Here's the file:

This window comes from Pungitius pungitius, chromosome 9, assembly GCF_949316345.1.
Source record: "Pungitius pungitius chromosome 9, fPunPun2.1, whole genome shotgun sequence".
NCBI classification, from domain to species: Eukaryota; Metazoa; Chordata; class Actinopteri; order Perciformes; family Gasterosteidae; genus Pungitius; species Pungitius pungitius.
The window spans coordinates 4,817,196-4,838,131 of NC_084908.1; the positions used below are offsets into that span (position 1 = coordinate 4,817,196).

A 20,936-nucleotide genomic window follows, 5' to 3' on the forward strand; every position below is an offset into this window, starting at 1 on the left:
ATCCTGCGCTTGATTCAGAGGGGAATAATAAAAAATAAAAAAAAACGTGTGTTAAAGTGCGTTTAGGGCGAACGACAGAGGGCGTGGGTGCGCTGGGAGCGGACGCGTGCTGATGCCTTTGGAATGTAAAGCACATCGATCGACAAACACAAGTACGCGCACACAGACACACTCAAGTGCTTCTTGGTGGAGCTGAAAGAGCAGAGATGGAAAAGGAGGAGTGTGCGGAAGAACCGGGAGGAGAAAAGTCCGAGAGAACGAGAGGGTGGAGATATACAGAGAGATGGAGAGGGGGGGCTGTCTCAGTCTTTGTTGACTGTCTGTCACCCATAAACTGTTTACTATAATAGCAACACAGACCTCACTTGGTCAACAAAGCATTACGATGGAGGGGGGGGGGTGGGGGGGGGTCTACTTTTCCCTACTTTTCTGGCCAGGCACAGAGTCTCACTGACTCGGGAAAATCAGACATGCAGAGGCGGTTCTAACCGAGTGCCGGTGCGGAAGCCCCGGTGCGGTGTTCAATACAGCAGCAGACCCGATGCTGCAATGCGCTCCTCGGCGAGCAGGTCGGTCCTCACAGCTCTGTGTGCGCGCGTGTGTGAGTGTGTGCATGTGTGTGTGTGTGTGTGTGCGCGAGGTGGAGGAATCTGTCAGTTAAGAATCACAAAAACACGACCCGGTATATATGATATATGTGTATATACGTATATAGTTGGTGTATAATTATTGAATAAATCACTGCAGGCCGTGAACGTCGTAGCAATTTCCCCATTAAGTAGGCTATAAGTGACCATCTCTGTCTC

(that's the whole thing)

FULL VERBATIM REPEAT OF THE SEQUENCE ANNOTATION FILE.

This window comes from Pungitius pungitius, chromosome 9, assembly GCF_949316345.1.
Source record: "Pungitius pungitius chromosome 9, fPunPun2.1, whole genome shotgun sequence".
NCBI classification, from domain to species: Eukaryota; Metazoa; Chordata; class Actinopteri; order Perciformes; family Gasterosteidae; genus Pungitius; species Pungitius pungitius.
The window spans coordinates 4,817,196-4,838,131 of NC_084908.1; the positions used below are offsets into that span (position 1 = coordinate 4,817,196).

A 20,936-nucleotide genomic window follows, 5' to 3' on the forward strand; every position below is an offset into this window, starting at 1 on the left:
ATCCTGCGCTTGATTCAGAGGGGAATAATAAAAAATAAAAAAAAACGTGTGTTAAAGTGCGTTTAGGGCGAACGACAGAGGGCGTGGGTGCGCTGGGAGCGGACGCGTGCTGATGCCTTTGGAATGTAAAGCACATCGATCGACAAACACAAGTACGCGCACACAGACACACTCAAGTGCTTCTTGGTGGAGCTGAAAGAGCAGAGATGGAAAAGGAGGAGTGTGCGGAAGAACCGGGAGGAGAAAAGTCCGAGAGAACGAGAGGGTGGAGATATACAGAGAGATGGAGAGGGGGGGCTGTCTCAGTCTTTGTTGACTGTCTGTCACCCATAAACTGTTTACTATAATAGCAACACAGACCTCACTTGGTCAACAAAGCATTACGATGGAGGGGGGGGGGTGGGGGGGGGTCTACTTTTCCCTACTTTTCTGGCCAGGCACAGAGTCTCACTGACTCGGGAAAATCAGACATGCAGAGGCGGTTCTAACCGAGTGCCGGTGCGGAAGCCCCGGTGCGGTGTTCAATACAGCAGCAGACCCGATGCTGCAATGCGCTCCTCGGCGAGCAGGTCGGTCCTCACAGCTCTGTGTGCGCGCGTGTGTGAGTGTGTGCATGTGTGTGTGTGTGTGTGTGCGCGAGGTGGAGGAATCTGTCAGTTAAGAATCACAAAAACACGACCCGGTATATATGATATATGTGTATATACGTATATAGTTGGTGTATAATTATTGAATAAATCACTGCAGGCCGTGAACGTCGTAGCAATTTCCCCATTAAGTAGGCTATAAGTGACCATCTCTGTCTC